Kampung Houses Are Not Time Capsules

January 15, 2024
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The kampung label

There appears to be a certain label pasted on Pulau Ubin today, cliché phrases such as “revisit Singapore of the 1960s” or “travel back to the past”. This boggles me. How can I revisit Singapore of the 1960s when I am literally seeing a kampung that is still inhabited by people in 2023? Such phrases portray our kampung houses and the people who reside in them as antique artefacts in a museum.

In particular, there seems to be this association of kampung houses with images of poverty. In a 2015 publication by the Centre for Liveable Cities Singapore titled ‘Urban Systems Studies — Built by Singapore: From Slums to a Sustainable Built Environment’, it was described that most Singaporeans “lived in squatter settlements without proper sanitation, lighting, and ventilation” and that they “were ramshackle, built using attap leaves […] and scrap metal”.

This negative portrayal continued to echo throughout Singapore’s early years of independence, painting the kampungs in a bad light — a problem that was of dire need to be fixed to improve the quality of life of her people and the image of Singapore to the industrialising world.

Can we really measure quality of life?

The functionalist city-state had always been governed under the veil of pragmatism, where results spoke — and continue to speak — for themselves. There’s no denying the advancement and conveniences that running water and electricity have done to improve our quality of life. A year after gaining independence, the Land Acquisition Act was enacted in 1966 to allow for the swift acquisition of private land. And over the next two to three decades, kampungs all over Singapore were flattened to make way for violent urban redevelopment.

Despite modern conveniences such as constant electricity, running water and the Internet, I am impressed by mom’s repetitive claim that kampung houses are far superior to the concrete pigeonholes we live in today. How does she actually measure her quality of life, then?

The city life has always emphasised the desire of living the perfect life: having a car, high-paying jobs, and a massive house. But as people break their backs, hearts and sleep staying afloat in this capitalistic rat race, we quintessentially lose an integral part of what makes us human: “to live in the moment”. The kampung’s slower pace of life allowed for this: from foraging in intertidal areas and forests to fishing out in the open sea, being able to live together with nature has shaped us to be gentle, kind and compassionate as we learn what nature has to teach us, which at times is simply how to become human.

A reflection of our forefathers’ ingenuity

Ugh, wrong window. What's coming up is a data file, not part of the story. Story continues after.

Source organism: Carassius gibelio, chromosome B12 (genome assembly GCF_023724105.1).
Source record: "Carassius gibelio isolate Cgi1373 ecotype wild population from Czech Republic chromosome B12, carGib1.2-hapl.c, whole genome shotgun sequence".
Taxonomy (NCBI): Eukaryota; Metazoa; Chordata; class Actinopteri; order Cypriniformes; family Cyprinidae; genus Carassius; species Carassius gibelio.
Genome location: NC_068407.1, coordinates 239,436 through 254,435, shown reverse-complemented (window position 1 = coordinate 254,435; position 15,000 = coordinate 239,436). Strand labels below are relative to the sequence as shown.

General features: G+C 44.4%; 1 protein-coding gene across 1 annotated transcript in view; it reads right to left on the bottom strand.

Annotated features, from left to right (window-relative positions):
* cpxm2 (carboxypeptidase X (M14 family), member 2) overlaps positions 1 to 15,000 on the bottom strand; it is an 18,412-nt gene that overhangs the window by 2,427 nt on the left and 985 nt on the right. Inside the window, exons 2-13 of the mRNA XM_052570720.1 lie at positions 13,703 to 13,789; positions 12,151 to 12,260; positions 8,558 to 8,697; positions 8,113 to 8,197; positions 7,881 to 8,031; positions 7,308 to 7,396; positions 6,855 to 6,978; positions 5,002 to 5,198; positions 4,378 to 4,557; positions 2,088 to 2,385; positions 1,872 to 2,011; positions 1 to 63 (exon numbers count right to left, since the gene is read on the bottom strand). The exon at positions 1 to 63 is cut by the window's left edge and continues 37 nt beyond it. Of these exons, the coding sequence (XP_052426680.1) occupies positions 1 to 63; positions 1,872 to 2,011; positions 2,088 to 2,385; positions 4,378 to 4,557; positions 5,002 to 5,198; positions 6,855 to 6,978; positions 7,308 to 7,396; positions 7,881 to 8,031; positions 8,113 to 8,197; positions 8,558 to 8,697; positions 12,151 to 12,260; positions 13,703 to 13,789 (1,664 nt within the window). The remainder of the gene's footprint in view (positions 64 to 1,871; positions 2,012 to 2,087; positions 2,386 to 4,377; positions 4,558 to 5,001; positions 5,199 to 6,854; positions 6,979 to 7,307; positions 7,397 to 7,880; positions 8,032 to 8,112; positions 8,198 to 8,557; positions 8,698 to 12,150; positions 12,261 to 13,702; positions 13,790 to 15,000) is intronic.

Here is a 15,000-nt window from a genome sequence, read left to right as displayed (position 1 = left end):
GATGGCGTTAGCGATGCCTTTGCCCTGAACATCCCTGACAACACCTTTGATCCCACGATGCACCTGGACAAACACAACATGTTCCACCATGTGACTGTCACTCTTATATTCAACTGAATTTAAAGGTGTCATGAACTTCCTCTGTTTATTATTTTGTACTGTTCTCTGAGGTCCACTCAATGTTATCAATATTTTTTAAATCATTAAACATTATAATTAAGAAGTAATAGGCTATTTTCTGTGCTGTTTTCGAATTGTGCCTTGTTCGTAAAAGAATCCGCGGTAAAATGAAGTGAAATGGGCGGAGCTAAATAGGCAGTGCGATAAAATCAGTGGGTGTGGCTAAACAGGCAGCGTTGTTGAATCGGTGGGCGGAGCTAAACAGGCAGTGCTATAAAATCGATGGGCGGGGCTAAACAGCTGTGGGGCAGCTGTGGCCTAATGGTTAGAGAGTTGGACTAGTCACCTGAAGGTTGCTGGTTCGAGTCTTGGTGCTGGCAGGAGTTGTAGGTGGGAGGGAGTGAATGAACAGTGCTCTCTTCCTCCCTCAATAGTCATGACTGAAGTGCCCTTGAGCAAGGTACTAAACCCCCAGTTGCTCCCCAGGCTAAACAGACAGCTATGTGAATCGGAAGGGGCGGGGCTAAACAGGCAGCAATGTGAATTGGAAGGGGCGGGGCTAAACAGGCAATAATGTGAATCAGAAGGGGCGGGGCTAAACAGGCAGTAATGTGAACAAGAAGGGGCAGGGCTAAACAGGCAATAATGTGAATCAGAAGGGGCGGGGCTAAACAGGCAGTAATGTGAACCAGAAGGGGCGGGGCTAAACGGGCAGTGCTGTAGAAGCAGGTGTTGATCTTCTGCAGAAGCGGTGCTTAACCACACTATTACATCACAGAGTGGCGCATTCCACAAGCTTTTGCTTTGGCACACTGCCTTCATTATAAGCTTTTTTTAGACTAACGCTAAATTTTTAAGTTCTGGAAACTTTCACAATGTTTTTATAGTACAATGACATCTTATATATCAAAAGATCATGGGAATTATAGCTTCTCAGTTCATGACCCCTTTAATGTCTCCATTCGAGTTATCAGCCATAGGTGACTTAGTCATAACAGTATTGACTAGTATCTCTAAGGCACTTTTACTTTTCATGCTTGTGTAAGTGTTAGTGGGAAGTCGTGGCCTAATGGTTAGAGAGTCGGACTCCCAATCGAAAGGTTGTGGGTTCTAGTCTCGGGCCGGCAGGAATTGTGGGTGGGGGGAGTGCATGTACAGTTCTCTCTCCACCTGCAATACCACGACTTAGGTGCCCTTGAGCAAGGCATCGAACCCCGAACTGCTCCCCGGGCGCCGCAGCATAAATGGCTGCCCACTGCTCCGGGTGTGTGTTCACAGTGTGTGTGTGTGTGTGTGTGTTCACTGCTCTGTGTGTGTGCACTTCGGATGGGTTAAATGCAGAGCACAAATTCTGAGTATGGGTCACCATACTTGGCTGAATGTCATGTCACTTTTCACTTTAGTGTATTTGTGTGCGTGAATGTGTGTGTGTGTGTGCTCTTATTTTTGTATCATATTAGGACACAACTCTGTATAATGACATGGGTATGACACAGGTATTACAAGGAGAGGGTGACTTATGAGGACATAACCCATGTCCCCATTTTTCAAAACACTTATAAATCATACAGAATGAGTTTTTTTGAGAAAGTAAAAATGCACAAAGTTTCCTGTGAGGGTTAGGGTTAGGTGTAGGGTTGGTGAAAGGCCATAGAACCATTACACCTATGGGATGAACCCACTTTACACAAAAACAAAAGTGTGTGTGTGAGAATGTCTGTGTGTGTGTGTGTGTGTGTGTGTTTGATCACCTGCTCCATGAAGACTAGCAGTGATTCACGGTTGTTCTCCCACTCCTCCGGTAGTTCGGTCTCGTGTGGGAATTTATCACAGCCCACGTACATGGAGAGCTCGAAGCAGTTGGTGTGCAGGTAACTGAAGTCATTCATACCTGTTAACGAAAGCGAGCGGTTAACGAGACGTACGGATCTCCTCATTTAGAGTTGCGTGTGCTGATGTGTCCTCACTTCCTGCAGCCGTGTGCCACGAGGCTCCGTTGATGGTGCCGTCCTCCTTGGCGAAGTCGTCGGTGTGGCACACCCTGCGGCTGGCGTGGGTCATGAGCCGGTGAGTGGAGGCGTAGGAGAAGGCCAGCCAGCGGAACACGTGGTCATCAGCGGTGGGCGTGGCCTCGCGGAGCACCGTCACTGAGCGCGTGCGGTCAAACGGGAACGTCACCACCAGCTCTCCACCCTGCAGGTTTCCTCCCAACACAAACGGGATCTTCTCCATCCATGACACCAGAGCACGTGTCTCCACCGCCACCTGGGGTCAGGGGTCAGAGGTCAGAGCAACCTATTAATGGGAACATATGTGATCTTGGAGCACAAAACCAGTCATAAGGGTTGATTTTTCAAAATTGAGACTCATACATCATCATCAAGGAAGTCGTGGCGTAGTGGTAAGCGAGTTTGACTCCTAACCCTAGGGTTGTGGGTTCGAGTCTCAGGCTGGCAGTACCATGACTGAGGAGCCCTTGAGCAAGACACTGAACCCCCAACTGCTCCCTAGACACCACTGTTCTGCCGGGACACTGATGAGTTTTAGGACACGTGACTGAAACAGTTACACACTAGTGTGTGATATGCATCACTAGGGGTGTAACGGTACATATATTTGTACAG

Touching back on how kampung houses were simply dismissed as huts, the things I’ve learned about the sociocultural aspects in the construction of our traditional houses would make me beg to differ on such a demeaning label.

My grandparents’ kampung house was a rumah panggung — a house that is built on stilts above land (or water). As the Orang Pulau are a coastal community, houses were raised to prevent damages from floods that come from the Nusantara’s monsoonal rains or high tides. However, an elevated house was also able to capture winds of higher velocity to encourage cross-ventilation, prevent dangerous wildlife from entering the house, and even provide privacy to promote modesty among passers-by. All of these reflects our forefathers’ wisdom and understanding of the Nusantara’s environment by translating them into sustainable liveability and establishing sociocultural norms— a little too much character for a hut, isn’t it?

Kampungs are here (for us) to stay

Pulau Ubin is home to the last surviving kampung for Singapore’s Orang Pulau community. Throughout my years retracing my roots as an Ubin Orang Pulau on the island, I cannot help but feel that the kampung never once felt like I was travelling back in time, nor did I feel that it was out of place in today’s Singapore; simply because I felt like I was right at home.

Our kampungs are not something that are tied to a specific era. Kampungs don’t just belong in the 1960s nor the centuries that predate Singapore’s independence. The kampung houses that are still standing on Ubin — be it the Chinese shophouses in Ketuk Batu (Main Village/ Pekan Ubin) or the century-old rumah panggungs in Kampung Sungei Durian — stands testament that kampung houses exist today, and should continue to stand against the test of time in Singapore.

But the rapid rate of Singapore’s urbanisation and constant pragmatic approach would always place our kampungs in a vulnerable state. Until we learn to stop treating them as time capsules or portraying them as backwards, our kampungs are here to stay; for us to learn and cherish for generations to come.